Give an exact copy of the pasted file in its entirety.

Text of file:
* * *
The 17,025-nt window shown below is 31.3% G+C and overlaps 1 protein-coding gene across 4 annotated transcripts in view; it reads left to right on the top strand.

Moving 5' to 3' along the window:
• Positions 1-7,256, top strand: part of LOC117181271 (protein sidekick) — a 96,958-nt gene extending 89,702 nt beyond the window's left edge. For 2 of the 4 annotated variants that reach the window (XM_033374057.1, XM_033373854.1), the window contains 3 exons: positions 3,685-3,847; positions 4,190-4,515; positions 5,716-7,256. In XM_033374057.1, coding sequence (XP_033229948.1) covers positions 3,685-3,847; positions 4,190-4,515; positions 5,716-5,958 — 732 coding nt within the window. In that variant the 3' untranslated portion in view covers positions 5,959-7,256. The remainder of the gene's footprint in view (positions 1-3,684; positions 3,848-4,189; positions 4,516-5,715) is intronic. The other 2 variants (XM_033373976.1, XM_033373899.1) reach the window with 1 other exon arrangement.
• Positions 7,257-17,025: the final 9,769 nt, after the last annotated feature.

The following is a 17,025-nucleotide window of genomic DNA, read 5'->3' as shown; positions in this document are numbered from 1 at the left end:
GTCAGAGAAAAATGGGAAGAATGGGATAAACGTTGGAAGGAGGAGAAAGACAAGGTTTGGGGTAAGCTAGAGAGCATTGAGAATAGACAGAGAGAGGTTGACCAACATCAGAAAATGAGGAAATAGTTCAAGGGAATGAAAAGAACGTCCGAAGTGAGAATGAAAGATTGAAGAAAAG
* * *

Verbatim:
The 17,025-nt window shown below is 31.3% G+C and overlaps 1 protein-coding gene across 4 annotated transcripts in view; it reads left to right on the top strand.

Moving 5' to 3' along the window:
• Positions 1-7,256, top strand: part of LOC117181271 (protein sidekick) — a 96,958-nt gene extending 89,702 nt beyond the window's left edge. For 2 of the 4 annotated variants that reach the window (XM_033374057.1, XM_033373854.1), the window contains 3 exons: positions 3,685-3,847; positions 4,190-4,515; positions 5,716-7,256. In XM_033374057.1, coding sequence (XP_033229948.1) covers positions 3,685-3,847; positions 4,190-4,515; positions 5,716-5,958 — 732 coding nt within the window. In that variant the 3' untranslated portion in view covers positions 5,959-7,256. The remainder of the gene's footprint in view (positions 1-3,684; positions 3,848-4,189; positions 4,516-5,715) is intronic. The other 2 variants (XM_033373976.1, XM_033373899.1) reach the window with 1 other exon arrangement.
• Positions 7,257-17,025: the final 9,769 nt, after the last annotated feature.

The following is a 17,025-nucleotide window of genomic DNA, read 5'->3' as shown; positions in this document are numbered from 1 at the left end:
GTCAGAGAAAAATGGGAAGAATGGGATAAACGTTGGAAGGAGGAGAAAGACAAGGTTTGGGGTAAGCTAGAGAGCATTGAGAATAGACAGAGAGAGGTTGACCAACATCAGAAAATGAGGAAATAGTTCAAGGGAATGAAAAGAACGTCCGAAGTGAGAATGAAAGATTGAAGAAAAG